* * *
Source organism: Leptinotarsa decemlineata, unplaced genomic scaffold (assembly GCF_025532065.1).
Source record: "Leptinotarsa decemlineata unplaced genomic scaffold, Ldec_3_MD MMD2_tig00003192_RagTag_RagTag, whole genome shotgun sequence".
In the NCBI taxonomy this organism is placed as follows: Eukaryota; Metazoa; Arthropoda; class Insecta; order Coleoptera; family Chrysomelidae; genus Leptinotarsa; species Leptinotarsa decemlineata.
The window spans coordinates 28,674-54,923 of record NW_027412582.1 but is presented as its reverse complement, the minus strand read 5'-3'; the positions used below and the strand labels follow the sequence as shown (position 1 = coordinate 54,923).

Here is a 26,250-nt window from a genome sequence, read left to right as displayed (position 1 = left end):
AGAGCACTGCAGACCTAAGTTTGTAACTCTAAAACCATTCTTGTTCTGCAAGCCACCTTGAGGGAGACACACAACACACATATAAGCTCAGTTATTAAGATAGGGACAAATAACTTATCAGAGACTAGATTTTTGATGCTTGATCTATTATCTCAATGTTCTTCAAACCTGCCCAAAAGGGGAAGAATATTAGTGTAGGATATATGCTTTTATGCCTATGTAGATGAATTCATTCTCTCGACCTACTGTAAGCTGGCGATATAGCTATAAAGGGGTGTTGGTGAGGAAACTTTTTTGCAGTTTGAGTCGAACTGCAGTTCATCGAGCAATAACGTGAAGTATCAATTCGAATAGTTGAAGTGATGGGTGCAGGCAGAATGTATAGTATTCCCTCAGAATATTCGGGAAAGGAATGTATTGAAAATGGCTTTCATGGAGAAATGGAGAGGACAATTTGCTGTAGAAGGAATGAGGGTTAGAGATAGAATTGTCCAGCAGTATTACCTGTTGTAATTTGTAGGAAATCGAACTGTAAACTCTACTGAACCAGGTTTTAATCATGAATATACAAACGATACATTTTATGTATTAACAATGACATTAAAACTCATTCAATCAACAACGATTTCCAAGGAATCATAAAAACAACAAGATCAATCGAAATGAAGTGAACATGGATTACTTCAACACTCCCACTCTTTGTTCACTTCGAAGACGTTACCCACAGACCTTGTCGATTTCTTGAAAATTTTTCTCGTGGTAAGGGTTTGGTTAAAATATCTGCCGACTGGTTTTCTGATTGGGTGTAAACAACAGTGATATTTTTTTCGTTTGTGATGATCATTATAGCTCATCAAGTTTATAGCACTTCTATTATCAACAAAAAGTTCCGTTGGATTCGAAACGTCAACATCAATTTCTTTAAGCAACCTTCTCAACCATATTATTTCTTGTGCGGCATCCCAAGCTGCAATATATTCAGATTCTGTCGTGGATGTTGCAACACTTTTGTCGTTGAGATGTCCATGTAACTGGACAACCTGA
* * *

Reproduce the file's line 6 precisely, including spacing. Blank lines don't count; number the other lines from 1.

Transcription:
AGAGCACTGCAGACCTAAGTTTGTAACTCTAAAACCATTCTTGTTCTGCAAGCCACCTTGAGGGAGACACACAACACACATATAAGCTCAGTTATTAAGATAGGGACAAATAACTTATCAGAGACTAGATTTTTGATGCTTGATCTATTATCTCAATGTTCTTCAAACCTGCCCAAAAGGGGAAGAATATTAGTGTAGGATATATGCTTTTATGCCTATGTAGATGAATTCATTCTCTCGACCTACTGTAAGCTGGCGATATAGCTATAAAGGGGTGTTGGTGAGGAAACTTTTTTGCAGTTTGAGTCGAACTGCAGTTCATCGAGCAATAACGTGAAGTATCAATTCGAATAGTTGAAGTGATGGGTGCAGGCAGAATGTATAGTATTCCCTCAGAATATTCGGGAAAGGAATGTATTGAAAATGGCTTTCATGGAGAAATGGAGAGGACAATTTGCTGTAGAAGGAATGAGGGTTAGAGATAGAATTGTCCAGCAGTATTACCTGTTGTAATTTGTAGGAAATCGAACTGTAAACTCTACTGAACCAGGTTTTAATCATGAATATACAAACGATACATTTTATGTATTAACAATGACATTAAAACTCATTCAATCAACAACGATTTCCAAGGAATCATAAAAACAACAAGATCAATCGAAATGAAGTGAACATGGATTACTTCAACACTCCCACTCTTTGTTCACTTCGAAGACGTTACCCACAGACCTTGTCGATTTCTTGAAAATTTTTCTCGTGGTAAGGGTTTGGTTAAAATATCTGCCGACTGGTTTTCTGATTGGGTGTAAACAACAGTGATATTTTTTTCGTTTGTGATGATCATTATAGCTCATCAAGTTTATAGCACTTCTATTATCAACAAAAAGTTCCGTTGGATTCGAAACGTCAACATCAATTTCTTTAAGCAACCTTCTCAACCATATTATTTCTTGTGCGGCATCCCAAGCTGCAATATATTCAGATTCTGTCGTGGATGTTGCAACACTTTTGTCGTTGAGATGTCCATGTAACTGGACAACCTGA